In the world of finance, there is one number that arguably matters more than any other. You can find it in the small print on adjustable-rate mortgages and private student loans, it is the basis for enormous corporate loans, and it underpins nearly $200 trillion of derivatives contracts.
But it is on the way out, and Wall Street has not worked out how to replace it.
The number in question is called Libor, which is short for the London interbank offered rate. Published daily, Libor is an interest rate benchmark, or the basis for many other interest rates. If you have heard of it, that might be because it was at the center of a market-manipulation scandal that resulted in jail time for some traders and billions of dollars in fines for many banks.
Read more from The New York Times:
There are other important financial benchmarks, of course — the Federal Reserve’s fed funds rate and the yield on the 10-year Treasury note among them — but Libor has emerged over time as the dominant rate for determining interest payments on almost all adjustable-rate financial products.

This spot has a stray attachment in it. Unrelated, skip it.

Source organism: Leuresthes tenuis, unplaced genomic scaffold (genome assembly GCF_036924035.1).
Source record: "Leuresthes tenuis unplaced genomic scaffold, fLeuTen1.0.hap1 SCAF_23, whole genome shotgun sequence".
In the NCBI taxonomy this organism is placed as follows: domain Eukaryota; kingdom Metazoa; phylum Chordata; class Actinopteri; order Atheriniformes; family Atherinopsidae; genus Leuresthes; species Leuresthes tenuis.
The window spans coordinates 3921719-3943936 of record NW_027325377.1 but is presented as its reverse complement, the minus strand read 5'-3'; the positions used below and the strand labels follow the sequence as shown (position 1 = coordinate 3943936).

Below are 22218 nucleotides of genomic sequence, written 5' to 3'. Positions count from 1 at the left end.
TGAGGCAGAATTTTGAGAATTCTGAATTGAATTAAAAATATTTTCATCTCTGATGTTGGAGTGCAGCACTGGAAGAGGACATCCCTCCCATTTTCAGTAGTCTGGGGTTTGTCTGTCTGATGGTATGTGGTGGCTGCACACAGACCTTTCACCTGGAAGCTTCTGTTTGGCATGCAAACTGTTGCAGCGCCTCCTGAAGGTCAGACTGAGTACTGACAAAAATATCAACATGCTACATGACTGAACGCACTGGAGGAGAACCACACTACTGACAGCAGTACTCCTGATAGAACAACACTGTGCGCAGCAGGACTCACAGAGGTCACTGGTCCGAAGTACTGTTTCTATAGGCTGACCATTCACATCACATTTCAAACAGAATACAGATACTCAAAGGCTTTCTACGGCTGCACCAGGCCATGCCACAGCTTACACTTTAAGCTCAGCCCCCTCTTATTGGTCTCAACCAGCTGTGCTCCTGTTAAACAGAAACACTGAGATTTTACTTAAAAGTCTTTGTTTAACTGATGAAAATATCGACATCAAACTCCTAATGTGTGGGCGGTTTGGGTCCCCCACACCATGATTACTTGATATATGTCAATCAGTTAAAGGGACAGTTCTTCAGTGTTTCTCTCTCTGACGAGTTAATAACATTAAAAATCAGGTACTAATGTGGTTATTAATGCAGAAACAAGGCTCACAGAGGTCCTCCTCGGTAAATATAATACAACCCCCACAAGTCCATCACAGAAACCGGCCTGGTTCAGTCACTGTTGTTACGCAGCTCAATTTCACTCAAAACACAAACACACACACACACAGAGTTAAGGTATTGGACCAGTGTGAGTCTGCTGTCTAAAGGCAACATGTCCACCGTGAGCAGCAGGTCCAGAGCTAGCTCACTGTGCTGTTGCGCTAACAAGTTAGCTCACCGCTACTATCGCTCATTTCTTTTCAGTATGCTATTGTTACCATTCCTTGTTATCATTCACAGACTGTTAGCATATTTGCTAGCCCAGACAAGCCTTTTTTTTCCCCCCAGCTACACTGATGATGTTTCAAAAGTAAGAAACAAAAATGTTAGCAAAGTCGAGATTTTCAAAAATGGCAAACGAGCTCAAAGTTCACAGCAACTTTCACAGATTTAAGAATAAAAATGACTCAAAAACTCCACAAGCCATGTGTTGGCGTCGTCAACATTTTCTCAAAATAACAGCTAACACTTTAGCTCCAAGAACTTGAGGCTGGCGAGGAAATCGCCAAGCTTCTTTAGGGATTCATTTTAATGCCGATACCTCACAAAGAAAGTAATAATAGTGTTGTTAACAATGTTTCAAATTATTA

Now, regulators are stressing that the benchmark could be gone by 2021.
What will replace it? Nobody knows for sure.
As traders speculate about what will happen to financial markets when Libor disappears, regulators appear to be worried that banks are not taking the coming change seriously enough. To move away from Libor requires vast amounts of work, and given how tightly woven it is into the financial fabric, it isn’t the kind of thing anyone wants to see rushed.
“I hope it is already clear that the discontinuation of Libor should not be considered a remote probability,” Andrew Bailey, chief executive of Britain’s Financial Conduct Authority, said in a speech last week.
Warning against “misplaced confidence in Libor’s survival,” Mr. Bailey said that the number of financial contracts with interest rates derived from the benchmark continued to grow. Regulators in the United States, including the chairman of the Commodity Futures Trading Commission, have raised similar warnings.
On Thursday, a meeting that is scheduled at the Federal Reserve Bank of New York will focus on preparing for a world without Libor: A panel is expected to address crucial details, including the best ideas for language that should be used to replace Libor in contracts for financial products like business loans, derivatives and floating-rate notes.
Here’s what’s at stake.